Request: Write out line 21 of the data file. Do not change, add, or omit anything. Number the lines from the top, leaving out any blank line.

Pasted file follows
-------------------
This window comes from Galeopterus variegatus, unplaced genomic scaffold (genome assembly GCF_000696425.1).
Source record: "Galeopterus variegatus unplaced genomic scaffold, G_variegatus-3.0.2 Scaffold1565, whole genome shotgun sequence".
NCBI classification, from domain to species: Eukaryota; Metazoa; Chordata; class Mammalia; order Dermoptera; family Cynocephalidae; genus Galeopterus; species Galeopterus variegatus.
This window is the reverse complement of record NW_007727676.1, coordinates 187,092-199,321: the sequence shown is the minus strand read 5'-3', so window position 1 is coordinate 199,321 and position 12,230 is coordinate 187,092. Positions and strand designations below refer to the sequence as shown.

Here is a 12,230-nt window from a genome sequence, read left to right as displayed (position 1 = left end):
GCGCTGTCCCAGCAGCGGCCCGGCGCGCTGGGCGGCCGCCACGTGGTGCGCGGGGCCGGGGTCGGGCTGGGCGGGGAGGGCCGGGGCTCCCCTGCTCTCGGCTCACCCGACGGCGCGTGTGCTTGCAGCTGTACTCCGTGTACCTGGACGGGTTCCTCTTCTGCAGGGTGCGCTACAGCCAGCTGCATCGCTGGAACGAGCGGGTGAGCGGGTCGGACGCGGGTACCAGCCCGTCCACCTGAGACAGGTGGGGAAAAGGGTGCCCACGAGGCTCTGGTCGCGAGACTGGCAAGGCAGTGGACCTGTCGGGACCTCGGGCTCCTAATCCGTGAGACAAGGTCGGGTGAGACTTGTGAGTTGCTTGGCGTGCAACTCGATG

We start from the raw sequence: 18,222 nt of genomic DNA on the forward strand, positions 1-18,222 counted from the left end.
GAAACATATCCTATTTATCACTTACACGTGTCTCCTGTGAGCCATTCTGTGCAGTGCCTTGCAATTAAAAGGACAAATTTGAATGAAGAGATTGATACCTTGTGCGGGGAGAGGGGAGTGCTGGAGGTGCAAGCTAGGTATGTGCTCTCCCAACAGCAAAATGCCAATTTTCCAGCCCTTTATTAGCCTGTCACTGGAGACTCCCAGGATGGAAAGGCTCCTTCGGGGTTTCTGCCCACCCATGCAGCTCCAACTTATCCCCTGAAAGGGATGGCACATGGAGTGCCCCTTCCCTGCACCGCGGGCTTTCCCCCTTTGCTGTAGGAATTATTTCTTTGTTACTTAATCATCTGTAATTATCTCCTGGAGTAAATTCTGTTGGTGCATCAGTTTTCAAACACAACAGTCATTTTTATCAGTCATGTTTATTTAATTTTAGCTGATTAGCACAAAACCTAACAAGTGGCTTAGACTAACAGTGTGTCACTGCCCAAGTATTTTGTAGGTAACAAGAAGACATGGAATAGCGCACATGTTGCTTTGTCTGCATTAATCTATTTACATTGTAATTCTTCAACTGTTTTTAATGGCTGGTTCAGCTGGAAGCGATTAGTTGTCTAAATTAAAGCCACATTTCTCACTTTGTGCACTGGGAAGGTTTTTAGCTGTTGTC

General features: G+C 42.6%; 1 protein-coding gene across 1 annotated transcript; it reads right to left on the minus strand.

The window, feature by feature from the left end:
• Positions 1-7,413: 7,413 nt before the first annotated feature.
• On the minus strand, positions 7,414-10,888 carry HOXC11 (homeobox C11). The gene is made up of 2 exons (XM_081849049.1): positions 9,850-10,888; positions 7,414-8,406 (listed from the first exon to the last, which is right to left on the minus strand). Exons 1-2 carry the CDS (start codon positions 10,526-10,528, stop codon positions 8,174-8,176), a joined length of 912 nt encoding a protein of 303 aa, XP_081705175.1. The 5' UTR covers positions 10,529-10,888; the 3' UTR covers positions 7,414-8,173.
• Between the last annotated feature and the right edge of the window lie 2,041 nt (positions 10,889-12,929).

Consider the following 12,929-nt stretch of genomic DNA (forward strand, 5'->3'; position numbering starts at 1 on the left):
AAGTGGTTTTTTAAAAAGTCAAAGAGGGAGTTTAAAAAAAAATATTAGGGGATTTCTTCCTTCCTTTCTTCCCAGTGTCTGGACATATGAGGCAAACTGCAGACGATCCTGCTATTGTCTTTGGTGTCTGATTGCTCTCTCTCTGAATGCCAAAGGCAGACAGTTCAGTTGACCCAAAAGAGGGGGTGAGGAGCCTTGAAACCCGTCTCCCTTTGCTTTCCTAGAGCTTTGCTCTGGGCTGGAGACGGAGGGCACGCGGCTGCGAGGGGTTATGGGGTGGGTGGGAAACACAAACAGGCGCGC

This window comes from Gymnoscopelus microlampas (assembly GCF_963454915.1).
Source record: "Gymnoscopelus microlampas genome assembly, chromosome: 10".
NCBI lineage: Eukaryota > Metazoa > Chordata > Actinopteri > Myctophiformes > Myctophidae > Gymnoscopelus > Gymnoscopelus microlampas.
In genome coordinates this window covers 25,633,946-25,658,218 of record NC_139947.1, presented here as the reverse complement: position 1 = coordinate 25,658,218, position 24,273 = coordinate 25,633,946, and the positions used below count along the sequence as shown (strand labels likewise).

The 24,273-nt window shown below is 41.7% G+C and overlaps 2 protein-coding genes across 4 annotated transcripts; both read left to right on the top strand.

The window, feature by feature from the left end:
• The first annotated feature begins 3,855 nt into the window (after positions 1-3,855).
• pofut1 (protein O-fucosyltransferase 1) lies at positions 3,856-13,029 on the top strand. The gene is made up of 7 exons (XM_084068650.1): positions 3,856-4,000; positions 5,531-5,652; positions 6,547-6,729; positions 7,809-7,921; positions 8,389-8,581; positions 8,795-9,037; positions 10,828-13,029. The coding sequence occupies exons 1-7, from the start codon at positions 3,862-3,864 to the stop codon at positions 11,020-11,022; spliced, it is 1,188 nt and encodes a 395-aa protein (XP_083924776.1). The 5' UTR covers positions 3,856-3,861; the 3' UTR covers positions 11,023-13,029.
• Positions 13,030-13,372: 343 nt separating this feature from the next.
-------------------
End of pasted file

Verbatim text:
The window, feature by feature from the left end: